Latest .NET Framework Update Fixes Accessibility Tool Unresponsiveness and GC Contention Lock

Following up on its latest Windows 11 Insider build released last week, Microsoft has just announced the preview to July’s Cumulative update for the .NET Framework. This update comes with a few minor changes to enhance reliability by addressing prior issues and bugs that have plagued the framework.

Garbage Collector Fix

The first major fix comes in the form of a config switch that finally tackles the lock contention occurring in Server GC during 2nd generation Garbage Collectors. This was happening due to a high number of both assemblies and GC heaps running simultaneously, causing the Server GC to choke. Following is the .config file that you can implement to remedy this issue.

<configuration>
  <runtime>
    <GCStaticsNoLock enabled="true"/>
  </runtime>
</configuration>

You can also enable the config switch by setting the environment variable “COMPLUS_GCStaticsNoLock” to a value that’s not zero. Keep in mind that if you do not enable the config switch at all then the contention lock will not be fixed and the GC Server behavior will remain the same as before.

Accessibility Tools Fixes

The next two changes are smaller but still equally important ones that help increase the reliability of the .NET Framework by fixing a prominent issue.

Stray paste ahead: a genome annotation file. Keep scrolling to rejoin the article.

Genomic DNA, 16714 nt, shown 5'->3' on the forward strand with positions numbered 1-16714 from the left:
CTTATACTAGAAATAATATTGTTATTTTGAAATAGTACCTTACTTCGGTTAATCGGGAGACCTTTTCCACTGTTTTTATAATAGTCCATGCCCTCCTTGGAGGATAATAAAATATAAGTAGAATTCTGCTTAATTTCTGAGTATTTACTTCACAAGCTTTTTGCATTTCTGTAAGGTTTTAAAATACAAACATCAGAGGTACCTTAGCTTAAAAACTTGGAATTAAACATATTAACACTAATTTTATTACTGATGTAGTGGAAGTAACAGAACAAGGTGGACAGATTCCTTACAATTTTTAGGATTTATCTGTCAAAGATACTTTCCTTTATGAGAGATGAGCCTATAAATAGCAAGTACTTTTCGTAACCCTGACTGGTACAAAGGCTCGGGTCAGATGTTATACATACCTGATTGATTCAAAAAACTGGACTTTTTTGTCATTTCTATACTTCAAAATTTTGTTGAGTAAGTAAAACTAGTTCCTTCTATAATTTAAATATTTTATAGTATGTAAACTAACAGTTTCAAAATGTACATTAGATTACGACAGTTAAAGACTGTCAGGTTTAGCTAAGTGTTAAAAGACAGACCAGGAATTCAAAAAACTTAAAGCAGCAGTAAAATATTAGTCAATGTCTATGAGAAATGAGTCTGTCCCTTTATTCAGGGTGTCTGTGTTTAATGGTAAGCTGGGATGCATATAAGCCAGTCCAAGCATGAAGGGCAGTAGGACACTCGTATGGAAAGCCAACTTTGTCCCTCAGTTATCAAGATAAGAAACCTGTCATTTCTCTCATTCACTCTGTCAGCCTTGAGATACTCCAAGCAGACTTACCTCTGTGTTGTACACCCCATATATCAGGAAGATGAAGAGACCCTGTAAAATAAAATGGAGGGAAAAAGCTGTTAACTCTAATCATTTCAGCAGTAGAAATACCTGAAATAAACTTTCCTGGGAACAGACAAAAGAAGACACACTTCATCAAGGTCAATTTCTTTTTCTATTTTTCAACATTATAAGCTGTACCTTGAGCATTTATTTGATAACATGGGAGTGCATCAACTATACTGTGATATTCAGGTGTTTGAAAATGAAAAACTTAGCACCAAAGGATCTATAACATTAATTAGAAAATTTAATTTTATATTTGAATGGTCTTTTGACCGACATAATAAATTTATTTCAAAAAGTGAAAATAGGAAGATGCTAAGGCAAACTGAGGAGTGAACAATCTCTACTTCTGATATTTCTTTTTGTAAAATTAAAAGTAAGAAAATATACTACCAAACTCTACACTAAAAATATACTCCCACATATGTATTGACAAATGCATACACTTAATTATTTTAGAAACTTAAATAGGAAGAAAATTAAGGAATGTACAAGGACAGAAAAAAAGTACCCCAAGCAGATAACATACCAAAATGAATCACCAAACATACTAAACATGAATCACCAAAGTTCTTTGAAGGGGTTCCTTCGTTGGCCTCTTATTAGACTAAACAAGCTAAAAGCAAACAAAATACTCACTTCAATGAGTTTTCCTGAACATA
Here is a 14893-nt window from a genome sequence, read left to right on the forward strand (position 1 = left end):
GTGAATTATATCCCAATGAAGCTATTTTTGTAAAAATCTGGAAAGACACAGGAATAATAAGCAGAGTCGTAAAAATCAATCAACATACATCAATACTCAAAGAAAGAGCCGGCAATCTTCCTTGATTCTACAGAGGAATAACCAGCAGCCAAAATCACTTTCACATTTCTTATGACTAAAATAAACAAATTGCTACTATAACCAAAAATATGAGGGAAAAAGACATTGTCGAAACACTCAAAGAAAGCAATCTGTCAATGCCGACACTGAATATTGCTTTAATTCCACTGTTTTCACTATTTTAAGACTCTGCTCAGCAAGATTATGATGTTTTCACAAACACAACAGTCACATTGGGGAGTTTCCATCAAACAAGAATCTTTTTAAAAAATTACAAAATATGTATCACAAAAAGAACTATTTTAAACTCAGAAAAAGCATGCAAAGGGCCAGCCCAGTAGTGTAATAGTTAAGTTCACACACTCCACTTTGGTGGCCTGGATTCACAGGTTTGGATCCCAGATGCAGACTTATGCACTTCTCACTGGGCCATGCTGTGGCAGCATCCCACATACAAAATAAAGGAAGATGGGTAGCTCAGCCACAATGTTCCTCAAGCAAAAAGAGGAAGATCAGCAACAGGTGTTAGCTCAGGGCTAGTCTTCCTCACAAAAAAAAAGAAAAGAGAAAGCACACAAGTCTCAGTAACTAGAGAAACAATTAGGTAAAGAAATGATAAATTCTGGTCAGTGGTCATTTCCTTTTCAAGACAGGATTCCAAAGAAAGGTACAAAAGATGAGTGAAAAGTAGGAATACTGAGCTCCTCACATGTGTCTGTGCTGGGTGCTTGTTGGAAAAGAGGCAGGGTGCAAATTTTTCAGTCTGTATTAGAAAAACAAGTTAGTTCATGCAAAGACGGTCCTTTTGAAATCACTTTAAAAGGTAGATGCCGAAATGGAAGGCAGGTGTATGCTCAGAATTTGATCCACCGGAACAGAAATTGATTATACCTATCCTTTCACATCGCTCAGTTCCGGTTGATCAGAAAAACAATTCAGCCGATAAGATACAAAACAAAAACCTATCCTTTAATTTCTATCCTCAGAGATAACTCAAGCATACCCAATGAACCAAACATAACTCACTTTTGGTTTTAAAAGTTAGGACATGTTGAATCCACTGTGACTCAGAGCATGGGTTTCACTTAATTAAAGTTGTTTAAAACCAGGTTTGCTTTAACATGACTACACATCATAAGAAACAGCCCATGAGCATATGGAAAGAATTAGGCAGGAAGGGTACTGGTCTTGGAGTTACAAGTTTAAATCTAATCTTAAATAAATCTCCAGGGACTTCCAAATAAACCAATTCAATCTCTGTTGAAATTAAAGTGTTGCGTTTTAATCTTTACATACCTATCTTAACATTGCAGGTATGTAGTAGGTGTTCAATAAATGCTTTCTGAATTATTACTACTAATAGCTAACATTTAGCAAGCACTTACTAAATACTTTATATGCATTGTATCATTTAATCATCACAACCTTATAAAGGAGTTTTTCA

• Firstly, Accessibility Tools was becoming unresponsive due to a few Windows Form applications that were using ToolStrip controls alongside ToolStripControlHost and were running under UI Automation (UIA) Accessibility Tools. The July 2021 update fixes this.
  • Secondly, the Accessibility Tools was unable to differentiate between identical items in the ComboBox and was, once again, becoming unresponsive, all due to a regression in the ComboBox item accessible object. The latest update also fixes this issue.

Unfortunately, no security fixes were added in this update. Microsoft mentions referring to their Security and Quality Rollup published back in February for further details on upcoming security fixes and when you can expect them.

As always, you can download and install the update via Windows Update, where you’ll automatically receive the updates as soon as they are released. For system administrators and advanced users who prefer manual installation, you can check out Microsoft’s update catalog in their official blogpost, and choose to update accordingly.

Huzaifa Haroon
Born and raised around computers, Huzaifa is an avid gamer and a Windows enthusiast. When he's not solving the mysteries of technology, you can find him writing about operating systems, striving to inform the curious.